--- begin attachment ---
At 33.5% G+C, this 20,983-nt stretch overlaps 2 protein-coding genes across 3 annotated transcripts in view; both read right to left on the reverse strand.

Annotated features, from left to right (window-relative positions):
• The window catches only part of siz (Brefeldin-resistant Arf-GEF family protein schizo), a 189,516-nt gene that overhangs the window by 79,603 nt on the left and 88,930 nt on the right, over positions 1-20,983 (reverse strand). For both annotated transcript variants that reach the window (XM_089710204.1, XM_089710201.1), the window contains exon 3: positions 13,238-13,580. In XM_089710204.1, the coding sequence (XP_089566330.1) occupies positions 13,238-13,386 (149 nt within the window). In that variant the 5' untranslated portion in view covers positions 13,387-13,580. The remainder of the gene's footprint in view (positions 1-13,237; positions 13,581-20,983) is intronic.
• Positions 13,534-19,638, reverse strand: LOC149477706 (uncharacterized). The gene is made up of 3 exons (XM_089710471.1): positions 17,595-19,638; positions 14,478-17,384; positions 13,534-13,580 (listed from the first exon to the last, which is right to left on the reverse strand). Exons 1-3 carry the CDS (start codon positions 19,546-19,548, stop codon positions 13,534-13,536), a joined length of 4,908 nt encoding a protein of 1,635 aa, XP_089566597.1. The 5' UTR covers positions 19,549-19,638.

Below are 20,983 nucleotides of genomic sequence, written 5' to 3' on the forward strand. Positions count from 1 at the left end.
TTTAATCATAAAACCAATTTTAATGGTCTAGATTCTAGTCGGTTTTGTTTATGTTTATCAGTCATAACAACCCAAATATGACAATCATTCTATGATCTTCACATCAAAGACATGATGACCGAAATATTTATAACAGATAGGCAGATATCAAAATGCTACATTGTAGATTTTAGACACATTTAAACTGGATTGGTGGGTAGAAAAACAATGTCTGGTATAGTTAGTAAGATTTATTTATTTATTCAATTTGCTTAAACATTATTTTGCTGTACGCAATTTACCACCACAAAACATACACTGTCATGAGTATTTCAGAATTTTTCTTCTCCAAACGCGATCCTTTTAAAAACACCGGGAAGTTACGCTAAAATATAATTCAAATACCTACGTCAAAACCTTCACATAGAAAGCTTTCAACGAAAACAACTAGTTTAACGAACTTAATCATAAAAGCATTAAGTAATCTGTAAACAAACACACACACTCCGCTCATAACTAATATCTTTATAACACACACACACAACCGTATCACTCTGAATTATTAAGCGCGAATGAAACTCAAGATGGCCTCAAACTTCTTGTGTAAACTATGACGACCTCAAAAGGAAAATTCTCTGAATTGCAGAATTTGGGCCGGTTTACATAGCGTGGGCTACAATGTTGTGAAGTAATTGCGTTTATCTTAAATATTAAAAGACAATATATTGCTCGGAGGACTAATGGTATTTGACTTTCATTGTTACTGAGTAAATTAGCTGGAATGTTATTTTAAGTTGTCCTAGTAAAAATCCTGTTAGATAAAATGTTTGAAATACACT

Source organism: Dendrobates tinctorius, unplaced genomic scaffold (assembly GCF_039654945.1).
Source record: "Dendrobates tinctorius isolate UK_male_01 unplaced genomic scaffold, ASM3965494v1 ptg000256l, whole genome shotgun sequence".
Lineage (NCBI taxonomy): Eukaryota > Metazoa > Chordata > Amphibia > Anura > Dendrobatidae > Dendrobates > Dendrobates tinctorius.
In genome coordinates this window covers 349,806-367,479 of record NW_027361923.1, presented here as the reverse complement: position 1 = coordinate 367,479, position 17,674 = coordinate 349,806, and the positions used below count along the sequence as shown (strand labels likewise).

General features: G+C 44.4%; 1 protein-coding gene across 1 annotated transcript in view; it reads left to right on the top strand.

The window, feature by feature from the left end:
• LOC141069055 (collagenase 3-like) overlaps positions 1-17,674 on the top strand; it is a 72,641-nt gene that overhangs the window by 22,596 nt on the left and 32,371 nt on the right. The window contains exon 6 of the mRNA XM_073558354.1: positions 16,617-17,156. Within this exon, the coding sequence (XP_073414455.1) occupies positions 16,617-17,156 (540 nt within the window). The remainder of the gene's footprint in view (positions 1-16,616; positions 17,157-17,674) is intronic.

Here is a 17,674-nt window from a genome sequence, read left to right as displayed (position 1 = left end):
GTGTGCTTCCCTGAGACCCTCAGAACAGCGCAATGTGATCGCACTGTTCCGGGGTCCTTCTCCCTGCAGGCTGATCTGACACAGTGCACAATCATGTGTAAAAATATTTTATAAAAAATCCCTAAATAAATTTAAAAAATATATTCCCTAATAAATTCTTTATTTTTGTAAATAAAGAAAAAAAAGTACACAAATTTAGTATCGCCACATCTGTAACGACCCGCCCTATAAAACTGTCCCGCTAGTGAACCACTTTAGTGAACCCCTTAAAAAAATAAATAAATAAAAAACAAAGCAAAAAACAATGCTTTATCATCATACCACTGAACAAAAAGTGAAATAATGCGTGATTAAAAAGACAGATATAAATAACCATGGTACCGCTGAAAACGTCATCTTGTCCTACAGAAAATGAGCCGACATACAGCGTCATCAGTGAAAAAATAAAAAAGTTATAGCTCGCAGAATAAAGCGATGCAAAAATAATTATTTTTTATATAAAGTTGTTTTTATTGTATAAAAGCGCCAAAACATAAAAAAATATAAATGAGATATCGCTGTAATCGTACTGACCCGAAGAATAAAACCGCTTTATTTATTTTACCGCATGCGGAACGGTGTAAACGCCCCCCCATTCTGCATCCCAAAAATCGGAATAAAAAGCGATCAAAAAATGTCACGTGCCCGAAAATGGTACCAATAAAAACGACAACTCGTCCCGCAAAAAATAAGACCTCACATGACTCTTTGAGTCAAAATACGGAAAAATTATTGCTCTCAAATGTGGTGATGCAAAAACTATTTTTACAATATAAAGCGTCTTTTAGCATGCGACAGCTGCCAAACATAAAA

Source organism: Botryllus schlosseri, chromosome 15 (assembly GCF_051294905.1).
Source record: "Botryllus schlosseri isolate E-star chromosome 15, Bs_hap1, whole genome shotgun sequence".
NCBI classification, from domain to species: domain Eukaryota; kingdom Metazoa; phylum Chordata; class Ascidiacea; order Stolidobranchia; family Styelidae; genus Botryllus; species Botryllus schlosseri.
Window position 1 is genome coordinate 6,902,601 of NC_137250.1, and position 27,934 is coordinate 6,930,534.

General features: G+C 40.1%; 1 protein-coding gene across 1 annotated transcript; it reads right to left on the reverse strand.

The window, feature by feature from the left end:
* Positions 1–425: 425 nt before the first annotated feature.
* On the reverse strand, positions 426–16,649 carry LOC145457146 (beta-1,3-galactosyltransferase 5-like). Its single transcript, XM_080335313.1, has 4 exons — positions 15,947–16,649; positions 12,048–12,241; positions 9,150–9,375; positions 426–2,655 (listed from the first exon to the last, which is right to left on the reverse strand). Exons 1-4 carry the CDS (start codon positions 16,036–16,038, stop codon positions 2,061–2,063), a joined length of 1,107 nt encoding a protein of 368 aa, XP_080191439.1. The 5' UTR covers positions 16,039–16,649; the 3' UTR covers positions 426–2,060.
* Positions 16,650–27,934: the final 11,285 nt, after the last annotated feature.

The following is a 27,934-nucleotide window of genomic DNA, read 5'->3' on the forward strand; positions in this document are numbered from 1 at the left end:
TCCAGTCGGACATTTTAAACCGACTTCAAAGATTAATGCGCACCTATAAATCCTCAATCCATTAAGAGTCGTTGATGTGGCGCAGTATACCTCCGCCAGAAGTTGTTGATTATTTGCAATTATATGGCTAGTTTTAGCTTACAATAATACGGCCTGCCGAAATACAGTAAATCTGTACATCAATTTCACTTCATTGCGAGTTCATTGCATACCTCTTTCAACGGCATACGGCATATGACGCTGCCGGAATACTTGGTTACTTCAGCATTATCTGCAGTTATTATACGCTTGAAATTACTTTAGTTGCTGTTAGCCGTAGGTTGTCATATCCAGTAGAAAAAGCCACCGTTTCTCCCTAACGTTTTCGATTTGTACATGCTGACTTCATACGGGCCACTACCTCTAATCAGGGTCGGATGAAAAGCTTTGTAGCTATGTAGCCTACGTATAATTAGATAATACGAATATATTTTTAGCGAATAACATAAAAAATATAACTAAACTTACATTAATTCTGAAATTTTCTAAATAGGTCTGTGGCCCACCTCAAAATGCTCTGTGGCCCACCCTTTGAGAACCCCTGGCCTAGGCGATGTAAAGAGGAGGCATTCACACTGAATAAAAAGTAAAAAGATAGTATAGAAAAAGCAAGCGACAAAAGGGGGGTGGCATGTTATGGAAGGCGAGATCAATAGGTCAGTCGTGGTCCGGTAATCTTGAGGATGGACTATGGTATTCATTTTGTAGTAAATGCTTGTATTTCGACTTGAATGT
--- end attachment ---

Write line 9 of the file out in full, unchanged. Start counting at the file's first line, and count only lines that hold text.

Lineage (NCBI taxonomy): Eukaryota > Metazoa > Chordata > Amphibia > Anura > Dendrobatidae > Dendrobates > Dendrobates tinctorius.